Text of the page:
Facebook Has IDed Ongoing Political Influence Campaign In Midterms

Saul Bowman
August 2, 2018

It described attempts to erase election interference as an "arms race".

Meanwhile, besides this, Facebook in an official information informed that they have removed 32 pages and accounts from Facebook and Instagram as they were involved in coordinated inauthentic behaviour. In total, they ran about $11,000 worth of ads, made more than 9,500 posts, and reached an audience of 290,000 accounts. Facebook said that anyone found to have followed one of the fraudulent pages or events has been alerted.

The accounts sent $11,000 to run 150 ads on both Facebook and Instagram between April 2017 and June of this year, paid for in US and Canadian dollars.

Why can't Facebook be sure who is responsible?

The "bad actors" went to far greater lengths to cover their tracks than the Russian-based Internet Research Agency (IRA) had in the past, Facebook said. For example, they used virtual private networks (VPNs) and internet phone services, and paid third parties to run ads on their behalf. But the social network did point out some connections.

The company's announcement comes after it has faced congressional questioning this year about whether it has marginalized conservative voices or allowed nutty sites to exist, and in the wake of last week's huge market drop in the share price following Facebook's announcement the pace of new accounts opening had slackened.

Facebook said it found about 30 real-world events linked to the fake pages since May 2017.

Stamos confirmed that pages also played into immigration issues with references to the Immigration and Customs Enforcement agency.

One fake page called "Resisters" was involved in coordinating a protest in Washington D.C. on August 10-12.

"The relationship between malicious actors and real-world sponsors can be hard to determine in practice, especially for the activity sponsored by nation-states, " Facebook's Chief Security Officer, Alex Stamos said.

What is the company doing about it?

Facebook said it already shared the information about today's suspended accounts with United States law enforcement, Congress, other technology companies, and the Atlantic Council's Digital Forensic Research Lab, a research organization that helps Facebook identify and analyze abuse on its network.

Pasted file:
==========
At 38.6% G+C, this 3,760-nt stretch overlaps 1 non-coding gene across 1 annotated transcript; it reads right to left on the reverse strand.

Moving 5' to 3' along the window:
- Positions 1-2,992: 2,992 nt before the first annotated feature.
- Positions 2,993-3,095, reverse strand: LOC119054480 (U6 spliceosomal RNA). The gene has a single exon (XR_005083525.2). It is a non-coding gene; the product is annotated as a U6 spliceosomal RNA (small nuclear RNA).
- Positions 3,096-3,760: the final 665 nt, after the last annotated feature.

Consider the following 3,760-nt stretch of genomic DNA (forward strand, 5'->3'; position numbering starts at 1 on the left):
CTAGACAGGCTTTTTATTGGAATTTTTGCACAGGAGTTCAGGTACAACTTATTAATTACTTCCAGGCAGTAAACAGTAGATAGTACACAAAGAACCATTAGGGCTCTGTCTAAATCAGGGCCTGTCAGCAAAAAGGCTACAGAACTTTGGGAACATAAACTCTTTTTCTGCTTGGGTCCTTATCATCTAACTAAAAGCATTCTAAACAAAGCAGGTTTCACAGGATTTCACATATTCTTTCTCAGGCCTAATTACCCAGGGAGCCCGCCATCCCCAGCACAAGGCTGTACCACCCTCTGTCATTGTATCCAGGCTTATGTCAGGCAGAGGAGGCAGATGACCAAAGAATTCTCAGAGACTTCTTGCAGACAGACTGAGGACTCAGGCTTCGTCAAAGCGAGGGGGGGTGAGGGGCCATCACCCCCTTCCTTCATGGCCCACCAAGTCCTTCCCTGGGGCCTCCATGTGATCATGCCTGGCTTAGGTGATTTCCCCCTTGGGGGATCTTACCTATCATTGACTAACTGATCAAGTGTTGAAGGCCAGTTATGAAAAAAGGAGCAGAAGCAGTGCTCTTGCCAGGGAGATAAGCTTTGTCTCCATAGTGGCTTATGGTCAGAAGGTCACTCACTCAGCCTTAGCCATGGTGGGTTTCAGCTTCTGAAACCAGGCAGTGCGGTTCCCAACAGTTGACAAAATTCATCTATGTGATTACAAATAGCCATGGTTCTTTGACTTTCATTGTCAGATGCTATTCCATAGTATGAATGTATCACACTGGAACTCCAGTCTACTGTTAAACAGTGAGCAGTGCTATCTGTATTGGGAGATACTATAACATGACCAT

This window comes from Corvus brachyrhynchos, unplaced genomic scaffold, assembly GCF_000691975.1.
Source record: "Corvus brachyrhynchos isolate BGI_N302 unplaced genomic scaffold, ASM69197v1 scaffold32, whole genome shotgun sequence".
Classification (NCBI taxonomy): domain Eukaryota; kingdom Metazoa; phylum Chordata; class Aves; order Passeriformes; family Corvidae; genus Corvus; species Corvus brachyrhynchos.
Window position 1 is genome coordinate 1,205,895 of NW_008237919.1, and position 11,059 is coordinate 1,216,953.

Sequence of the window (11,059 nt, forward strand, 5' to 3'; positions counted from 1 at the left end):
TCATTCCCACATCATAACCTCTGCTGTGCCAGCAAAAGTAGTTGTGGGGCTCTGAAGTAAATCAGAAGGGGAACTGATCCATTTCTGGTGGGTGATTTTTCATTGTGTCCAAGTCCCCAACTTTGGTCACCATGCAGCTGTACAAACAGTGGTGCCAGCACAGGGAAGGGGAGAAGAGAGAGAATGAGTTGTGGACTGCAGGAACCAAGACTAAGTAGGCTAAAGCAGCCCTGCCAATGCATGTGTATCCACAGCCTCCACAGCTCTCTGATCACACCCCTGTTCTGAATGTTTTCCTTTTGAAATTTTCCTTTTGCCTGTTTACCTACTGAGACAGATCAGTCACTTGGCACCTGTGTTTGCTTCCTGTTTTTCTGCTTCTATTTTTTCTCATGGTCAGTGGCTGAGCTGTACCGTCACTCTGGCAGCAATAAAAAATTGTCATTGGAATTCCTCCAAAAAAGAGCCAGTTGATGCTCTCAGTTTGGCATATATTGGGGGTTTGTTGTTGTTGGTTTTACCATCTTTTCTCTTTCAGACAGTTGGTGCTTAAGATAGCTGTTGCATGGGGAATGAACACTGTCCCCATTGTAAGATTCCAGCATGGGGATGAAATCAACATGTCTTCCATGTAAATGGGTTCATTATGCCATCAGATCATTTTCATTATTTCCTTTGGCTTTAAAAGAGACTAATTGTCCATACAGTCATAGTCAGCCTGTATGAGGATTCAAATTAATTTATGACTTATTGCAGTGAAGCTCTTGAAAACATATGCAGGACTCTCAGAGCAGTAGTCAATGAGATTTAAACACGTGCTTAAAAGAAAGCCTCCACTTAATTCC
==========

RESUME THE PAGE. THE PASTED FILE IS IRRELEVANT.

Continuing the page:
Facebook said it's working with law enforcement to investigate the campaign.

Facebook said it will work with law enforcement to understand where these pages came from and will continue to monitor its platform.

How have USA politicians reacted?

Mark Zuckerberg, the chief executive of Facebook, arrives to testify at a joint Senate Judiciary and Commerce Committee hearing, on Capitol Hill in Washington, in April 10.

Added Sen. Mark Warner, the top Democrat on the panel, "Today's disclosure is further evidence that the Kremlin continues to exploit platforms like Facebook to sow division and spread disinformation".

The company said it had briefed US law enforcement agencies, the intelligence community, other tech firms and members of Congress on its findings.

IRA is accused by Facebook and the US Department of Justice of having played a key role in the campaign of hoaxes and fake news on controversial and divisive issues created to try to influence the 2016 election in which Donald Trump won the White House.

But he has since apologised for being so dismissive.

After it became clear that Russia-linked actors used social media to try to influence the 2016 U.S. election, Facebook has escalated countermeasures meant to prevent a repeat.

The tech giant did say "some of the activity is consistent" with that of the Internet Research Agency - the Russian troll farm that managed many false Facebook accounts used to influence the 2016 vote.

President Putin has, however, denied that Russian meddled.

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